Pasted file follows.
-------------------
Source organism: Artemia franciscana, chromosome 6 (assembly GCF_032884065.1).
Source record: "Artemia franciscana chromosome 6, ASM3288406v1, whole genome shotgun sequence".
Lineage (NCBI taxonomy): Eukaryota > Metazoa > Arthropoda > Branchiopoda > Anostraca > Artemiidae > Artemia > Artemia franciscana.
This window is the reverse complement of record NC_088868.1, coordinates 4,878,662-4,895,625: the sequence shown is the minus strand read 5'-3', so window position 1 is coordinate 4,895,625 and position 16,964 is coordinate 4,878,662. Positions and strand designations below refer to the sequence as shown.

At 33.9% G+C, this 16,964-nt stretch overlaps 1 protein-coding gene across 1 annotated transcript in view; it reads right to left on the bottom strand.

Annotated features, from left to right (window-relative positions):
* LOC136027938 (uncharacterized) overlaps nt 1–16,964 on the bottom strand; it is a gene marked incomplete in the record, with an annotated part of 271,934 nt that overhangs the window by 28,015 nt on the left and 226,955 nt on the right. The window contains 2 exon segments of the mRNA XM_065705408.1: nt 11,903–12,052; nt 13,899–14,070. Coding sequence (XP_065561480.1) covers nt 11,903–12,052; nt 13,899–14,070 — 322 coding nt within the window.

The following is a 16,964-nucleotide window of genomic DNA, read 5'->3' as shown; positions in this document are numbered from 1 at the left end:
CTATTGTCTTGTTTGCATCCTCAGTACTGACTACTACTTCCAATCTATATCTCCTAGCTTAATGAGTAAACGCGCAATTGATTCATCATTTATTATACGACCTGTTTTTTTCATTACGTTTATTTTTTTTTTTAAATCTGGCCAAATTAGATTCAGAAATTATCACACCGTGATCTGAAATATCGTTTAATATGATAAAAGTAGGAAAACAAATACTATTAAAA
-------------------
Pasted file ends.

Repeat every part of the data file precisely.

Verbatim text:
Source organism: Artemia franciscana, chromosome 6 (assembly GCF_032884065.1).
Source record: "Artemia franciscana chromosome 6, ASM3288406v1, whole genome shotgun sequence".
Lineage (NCBI taxonomy): Eukaryota > Metazoa > Arthropoda > Branchiopoda > Anostraca > Artemiidae > Artemia > Artemia franciscana.
This window is the reverse complement of record NC_088868.1, coordinates 4,878,662-4,895,625: the sequence shown is the minus strand read 5'-3', so window position 1 is coordinate 4,895,625 and position 16,964 is coordinate 4,878,662. Positions and strand designations below refer to the sequence as shown.

At 33.9% G+C, this 16,964-nt stretch overlaps 1 protein-coding gene across 1 annotated transcript in view; it reads right to left on the bottom strand.

Annotated features, from left to right (window-relative positions):
* LOC136027938 (uncharacterized) overlaps nt 1–16,964 on the bottom strand; it is a gene marked incomplete in the record, with an annotated part of 271,934 nt that overhangs the window by 28,015 nt on the left and 226,955 nt on the right. The window contains 2 exon segments of the mRNA XM_065705408.1: nt 11,903–12,052; nt 13,899–14,070. Coding sequence (XP_065561480.1) covers nt 11,903–12,052; nt 13,899–14,070 — 322 coding nt within the window.

The following is a 16,964-nucleotide window of genomic DNA, read 5'->3' as shown; positions in this document are numbered from 1 at the left end:
CTATTGTCTTGTTTGCATCCTCAGTACTGACTACTACTTCCAATCTATATCTCCTAGCTTAATGAGTAAACGCGCAATTGATTCATCATTTATTATACGACCTGTTTTTTTCATTACGTTTATTTTTTTTTTTAAATCTGGCCAAATTAGATTCAGAAATTATCACACCGTGATCTGAAATATCGTTTAATATGATAAAAGTAGGAAAACAAATACTATTAAAA